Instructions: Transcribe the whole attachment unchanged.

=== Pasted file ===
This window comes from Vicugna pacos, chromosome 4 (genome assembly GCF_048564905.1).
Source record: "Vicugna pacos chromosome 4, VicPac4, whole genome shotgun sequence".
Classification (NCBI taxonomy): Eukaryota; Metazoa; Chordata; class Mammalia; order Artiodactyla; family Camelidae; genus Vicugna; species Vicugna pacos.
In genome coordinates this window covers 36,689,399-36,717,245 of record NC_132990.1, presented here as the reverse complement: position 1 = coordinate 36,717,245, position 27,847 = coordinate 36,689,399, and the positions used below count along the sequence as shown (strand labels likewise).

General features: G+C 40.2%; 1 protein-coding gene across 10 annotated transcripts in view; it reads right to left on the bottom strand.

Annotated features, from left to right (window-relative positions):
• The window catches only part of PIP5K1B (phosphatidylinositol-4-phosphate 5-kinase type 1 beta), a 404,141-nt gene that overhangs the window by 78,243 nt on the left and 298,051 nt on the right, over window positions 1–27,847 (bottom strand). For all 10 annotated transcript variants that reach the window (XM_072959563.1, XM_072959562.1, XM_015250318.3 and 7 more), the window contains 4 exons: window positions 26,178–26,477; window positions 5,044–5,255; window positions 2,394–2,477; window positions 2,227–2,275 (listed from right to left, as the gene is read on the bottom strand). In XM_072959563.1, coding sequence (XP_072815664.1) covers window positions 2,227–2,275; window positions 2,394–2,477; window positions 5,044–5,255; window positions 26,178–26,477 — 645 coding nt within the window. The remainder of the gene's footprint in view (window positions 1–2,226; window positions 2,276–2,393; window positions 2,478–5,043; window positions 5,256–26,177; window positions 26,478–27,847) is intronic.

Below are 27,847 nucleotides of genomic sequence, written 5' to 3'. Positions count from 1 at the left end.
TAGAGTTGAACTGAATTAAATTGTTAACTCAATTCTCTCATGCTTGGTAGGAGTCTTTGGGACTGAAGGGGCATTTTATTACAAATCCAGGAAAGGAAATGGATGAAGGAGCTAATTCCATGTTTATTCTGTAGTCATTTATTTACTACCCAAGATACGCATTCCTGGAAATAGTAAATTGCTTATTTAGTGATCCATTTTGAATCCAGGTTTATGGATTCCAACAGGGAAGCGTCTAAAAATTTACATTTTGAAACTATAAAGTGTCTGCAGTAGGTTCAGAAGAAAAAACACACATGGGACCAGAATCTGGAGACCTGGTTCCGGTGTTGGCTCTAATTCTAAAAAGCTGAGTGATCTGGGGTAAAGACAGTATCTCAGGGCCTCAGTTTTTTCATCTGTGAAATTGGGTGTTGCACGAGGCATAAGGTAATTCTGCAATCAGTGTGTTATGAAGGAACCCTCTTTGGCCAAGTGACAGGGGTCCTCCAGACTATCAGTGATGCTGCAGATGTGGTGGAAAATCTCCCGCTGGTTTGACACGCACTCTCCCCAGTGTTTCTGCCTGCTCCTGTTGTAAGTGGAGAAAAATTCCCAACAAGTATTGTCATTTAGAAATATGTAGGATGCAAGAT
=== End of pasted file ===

This window comes from Vicugna pacos, chromosome 4 (genome assembly GCF_048564905.1).
Source record: "Vicugna pacos chromosome 4, VicPac4, whole genome shotgun sequence".
Classification (NCBI taxonomy): Eukaryota; Metazoa; Chordata; class Mammalia; order Artiodactyla; family Camelidae; genus Vicugna; species Vicugna pacos.
In genome coordinates this window covers 36,689,399-36,717,245 of record NC_132990.1, presented here as the reverse complement: position 1 = coordinate 36,717,245, position 27,847 = coordinate 36,689,399, and the positions used below count along the sequence as shown (strand labels likewise).

General features: G+C 40.2%; 1 protein-coding gene across 10 annotated transcripts in view; it reads right to left on the bottom strand.

Annotated features, from left to right (window-relative positions):
• The window catches only part of PIP5K1B (phosphatidylinositol-4-phosphate 5-kinase type 1 beta), a 404,141-nt gene that overhangs the window by 78,243 nt on the left and 298,051 nt on the right, over window positions 1–27,847 (bottom strand). For all 10 annotated transcript variants that reach the window (XM_072959563.1, XM_072959562.1, XM_015250318.3 and 7 more), the window contains 4 exons: window positions 26,178–26,477; window positions 5,044–5,255; window positions 2,394–2,477; window positions 2,227–2,275 (listed from right to left, as the gene is read on the bottom strand). In XM_072959563.1, coding sequence (XP_072815664.1) covers window positions 2,227–2,275; window positions 2,394–2,477; window positions 5,044–5,255; window positions 26,178–26,477 — 645 coding nt within the window. The remainder of the gene's footprint in view (window positions 1–2,226; window positions 2,276–2,393; window positions 2,478–5,043; window positions 5,256–26,177; window positions 26,478–27,847) is intronic.

Below are 27,847 nucleotides of genomic sequence, written 5' to 3'. Positions count from 1 at the left end.
TAGAGTTGAACTGAATTAAATTGTTAACTCAATTCTCTCATGCTTGGTAGGAGTCTTTGGGACTGAAGGGGCATTTTATTACAAATCCAGGAAAGGAAATGGATGAAGGAGCTAATTCCATGTTTATTCTGTAGTCATTTATTTACTACCCAAGATACGCATTCCTGGAAATAGTAAATTGCTTATTTAGTGATCCATTTTGAATCCAGGTTTATGGATTCCAACAGGGAAGCGTCTAAAAATTTACATTTTGAAACTATAAAGTGTCTGCAGTAGGTTCAGAAGAAAAAACACACATGGGACCAGAATCTGGAGACCTGGTTCCGGTGTTGGCTCTAATTCTAAAAAGCTGAGTGATCTGGGGTAAAGACAGTATCTCAGGGCCTCAGTTTTTTCATCTGTGAAATTGGGTGTTGCACGAGGCATAAGGTAATTCTGCAATCAGTGTGTTATGAAGGAACCCTCTTTGGCCAAGTGACAGGGGTCCTCCAGACTATCAGTGATGCTGCAGATGTGGTGGAAAATCTCCCGCTGGTTTGACACGCACTCTCCCCAGTGTTTCTGCCTGCTCCTGTTGTAAGTGGAGAAAAATTCCCAACAAGTATTGTCATTTAGAAATATGTAGGATGCAAGAT